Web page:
People's Committees in Syria: Patrolling Local Borders

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A Free Syrian Army fighter takes up position to fire a rocket-propelled grenade in the Seif El Dawla neighbourhood of Aleppo 2 September 2012. (Photo: Reuters - Youssef Boudlal)

By: Marah Mashi

Published Tuesday, September 4, 2012

Damascus - They are everywhere. Some are out of sight and conceal their weapons, because their main task is to protect the people of their neighborhoods, while others brandish them crudely in front of the curious faces of bystanders. They are the members of the People's Committees deployed in the majority of the peaceful neighborhoods in Syria.

The car stops for some time at the Syrian army checkpoint in Mazzeh 86, a region where it is rare to find a resident who is originally from Damascus. Many threats have been made by people from the rebel areas against Mazzeh 86 and its residents who support the regime, most of whom are from the Syrian coastal regions.

Faced with these threats, the youths of Mazzeh and other pro-regime regions did not sit idly by. Now they stay up at night in specific points, taking shifts to guard their neighborhoods, not having faith in the army checkpoints which often stop passers-by and search them.

The reputation of these committees is not necessarily a good one. With the beginning of the unrest in Latakia, for example, there were many complaints regarding the mayhem caused by the ordinary citizens in these committees abusing the functions of security services and the army, particularly when they often stop people, ask them for identification papers and inquire about their destinations.

Mohammad is a young man from Hama who lives in Latakia, where he studies at university. He spoke about the harassment he has been subjected to by the People’s Committees, as “a 14-year old adolescent might stop me to ask: Which house in the neighborhood are you going to?” To Mohammad, this is a permanent problem given the fact that he is not originally from the area and automatically arouses suspicion.

Mohammad goes on to say, “I believe that the work of these committees, particularly at the beginning of the crisis, reflects nothing more than the young men’s ambitions of becoming security officers who have the authority to control others.”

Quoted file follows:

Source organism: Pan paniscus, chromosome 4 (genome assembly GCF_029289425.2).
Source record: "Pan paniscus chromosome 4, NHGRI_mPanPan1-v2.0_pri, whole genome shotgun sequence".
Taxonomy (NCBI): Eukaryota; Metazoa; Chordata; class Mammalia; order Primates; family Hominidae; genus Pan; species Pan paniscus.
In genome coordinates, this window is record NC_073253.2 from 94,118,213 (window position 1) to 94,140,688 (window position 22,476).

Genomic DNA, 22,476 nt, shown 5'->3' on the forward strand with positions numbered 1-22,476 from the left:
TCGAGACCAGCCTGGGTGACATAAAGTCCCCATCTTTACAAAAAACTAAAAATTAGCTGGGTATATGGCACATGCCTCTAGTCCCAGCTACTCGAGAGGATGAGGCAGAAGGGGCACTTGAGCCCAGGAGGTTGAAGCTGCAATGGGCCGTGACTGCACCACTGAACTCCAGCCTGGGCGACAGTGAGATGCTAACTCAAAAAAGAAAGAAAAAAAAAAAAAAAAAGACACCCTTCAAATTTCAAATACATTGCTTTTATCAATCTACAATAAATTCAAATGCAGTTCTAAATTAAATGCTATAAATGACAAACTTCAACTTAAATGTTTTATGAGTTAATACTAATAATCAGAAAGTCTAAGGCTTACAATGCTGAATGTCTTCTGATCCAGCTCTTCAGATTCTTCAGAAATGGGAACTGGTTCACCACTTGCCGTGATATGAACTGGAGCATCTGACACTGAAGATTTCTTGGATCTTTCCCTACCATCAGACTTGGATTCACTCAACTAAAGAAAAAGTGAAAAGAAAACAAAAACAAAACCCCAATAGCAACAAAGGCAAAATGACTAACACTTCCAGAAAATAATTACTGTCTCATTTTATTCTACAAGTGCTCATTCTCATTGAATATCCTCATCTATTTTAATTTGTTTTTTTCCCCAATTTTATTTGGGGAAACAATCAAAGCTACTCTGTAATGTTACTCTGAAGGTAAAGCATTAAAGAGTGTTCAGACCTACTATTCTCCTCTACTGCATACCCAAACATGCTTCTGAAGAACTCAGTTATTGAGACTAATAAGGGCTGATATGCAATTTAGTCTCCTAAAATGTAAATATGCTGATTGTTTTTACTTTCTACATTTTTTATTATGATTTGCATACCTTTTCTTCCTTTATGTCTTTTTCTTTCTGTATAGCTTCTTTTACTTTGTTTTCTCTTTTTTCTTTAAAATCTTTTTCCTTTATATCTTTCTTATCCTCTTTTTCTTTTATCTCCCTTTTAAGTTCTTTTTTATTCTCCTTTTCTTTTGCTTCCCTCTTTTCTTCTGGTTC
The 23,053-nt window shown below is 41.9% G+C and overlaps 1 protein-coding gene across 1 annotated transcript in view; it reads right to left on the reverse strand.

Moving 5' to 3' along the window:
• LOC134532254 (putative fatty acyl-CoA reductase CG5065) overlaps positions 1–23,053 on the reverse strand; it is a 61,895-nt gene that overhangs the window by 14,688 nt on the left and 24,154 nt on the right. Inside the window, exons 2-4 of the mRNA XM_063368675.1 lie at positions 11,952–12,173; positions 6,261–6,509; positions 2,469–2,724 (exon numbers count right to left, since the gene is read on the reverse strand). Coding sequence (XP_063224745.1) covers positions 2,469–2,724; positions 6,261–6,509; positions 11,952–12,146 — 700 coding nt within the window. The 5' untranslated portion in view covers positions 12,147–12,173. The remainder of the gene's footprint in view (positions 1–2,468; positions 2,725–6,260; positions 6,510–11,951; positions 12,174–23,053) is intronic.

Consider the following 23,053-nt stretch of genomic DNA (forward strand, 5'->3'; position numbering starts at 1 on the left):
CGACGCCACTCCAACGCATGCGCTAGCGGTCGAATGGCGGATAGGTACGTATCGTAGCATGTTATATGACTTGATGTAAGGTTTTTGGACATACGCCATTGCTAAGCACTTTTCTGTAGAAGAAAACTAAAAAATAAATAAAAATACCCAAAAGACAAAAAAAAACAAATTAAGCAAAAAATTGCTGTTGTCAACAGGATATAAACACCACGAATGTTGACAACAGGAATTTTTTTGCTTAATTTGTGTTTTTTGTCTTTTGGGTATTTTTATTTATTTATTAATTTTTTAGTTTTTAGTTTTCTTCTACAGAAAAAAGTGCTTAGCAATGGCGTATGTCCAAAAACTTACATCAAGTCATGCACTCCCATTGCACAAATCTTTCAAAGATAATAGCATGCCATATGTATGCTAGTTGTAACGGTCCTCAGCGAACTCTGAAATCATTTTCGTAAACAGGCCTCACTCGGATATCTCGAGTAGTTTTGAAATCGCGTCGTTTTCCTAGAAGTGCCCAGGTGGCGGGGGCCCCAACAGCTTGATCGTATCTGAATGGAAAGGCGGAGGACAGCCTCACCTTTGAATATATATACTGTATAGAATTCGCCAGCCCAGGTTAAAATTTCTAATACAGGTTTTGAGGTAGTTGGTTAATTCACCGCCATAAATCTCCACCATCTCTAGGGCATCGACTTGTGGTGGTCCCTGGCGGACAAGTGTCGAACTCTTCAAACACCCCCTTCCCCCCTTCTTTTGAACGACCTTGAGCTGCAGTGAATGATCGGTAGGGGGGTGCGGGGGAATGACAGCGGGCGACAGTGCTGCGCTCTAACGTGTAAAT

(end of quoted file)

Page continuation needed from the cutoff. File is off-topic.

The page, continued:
Maher, a volunteer in the Syrian Popular Army, a reserve arm of the Syrian Army, explains the need for the popular committees in neighborhoods. He says, “It has been established that the army and the security forces cannot impose security without the assistance of the people themselves, which is something that is at the heart of the function of the People's Committees.”

According to Maher, the regular security forces and the army cannot identify strangers in the regions they are deployed in as well as the residents can. For this reason, “The committees have made great efforts to protect people. Some objected to their presence simply because they are doing their job to the fullest, keeping the security of their neighborhoods in check.”

Maher distinguishes between the Popular Army, which consists of Baathists from all religious communities accompanying the regular army in some of its operations and assisting soldiers, and the Popular Committees consisting of local residents in neighborhoods. The latter are volunteers seeking to protect their neighborhoods, worried that they may turn into battlegrounds and safe havens for the militants fighting the army.

For Salim, a pro-opposition resident of Dummar, the committees “are a euphemism for Shabbiha (pro-regime militia), armed and funded by groups affiliated with a prominent businessman.” Salim adds that they all “belong to a single religious community, and are mostly present in regions where minorities are concentrated.”

Salim does not deny that youths from various denominations may indeed be present in the same People’s Committee, but to him, this is nothing more than a very timid attempt to give cover to the sectarianism of these committees, which engage in combat just like the army and security forces in the event of clashes in their areas.

Salim then accuses them of killing innocent people, despite acknowledging that he personally had only witnessed them checking the names of people entering their neighborhoods, people whom they will either allow in or deny entry according to circulars they receive from the army and the security services.

With regards to the arms in the possession of the People’s Committees, Ammar, a member of a committee in Latakia, stresses that the residents of the neighborhoods are only armed with melee weapons such as sticks and knives, and a few licensed firearms, and that in some instances, security forces had intervened to disband committees and confiscate their weapons.

Ammar is surprised by fears about the arms held by these youths, who are concerned for their country and their neighborhoods. These committees, he says, have resurfaced in a more organized fashion, at a time when the Free Syrian Army (FSA) is wreaking havoc in Syria, armed with deadly weapons.

Ammar adduces the situation in Aleppo to argue for the need to arm the residents. He says, “In Aleppo, people carried on with their normal lives and businesses, until the FSA came and occupied their neighborhoods. The civilians had no choice there but to evacuate the city, because they were unable to defend their neighborhoods, and had to leave them vulnerable to clashes between the Syrian army and the FSA, which often end with the whole neighborhoods being razed to the ground.”

Recently there have been calls by Syrian activists against the presence of arms in the hands of civilian individuals. For them, this complicates matters further.

This article is an edited translation from the Arabic Edition.

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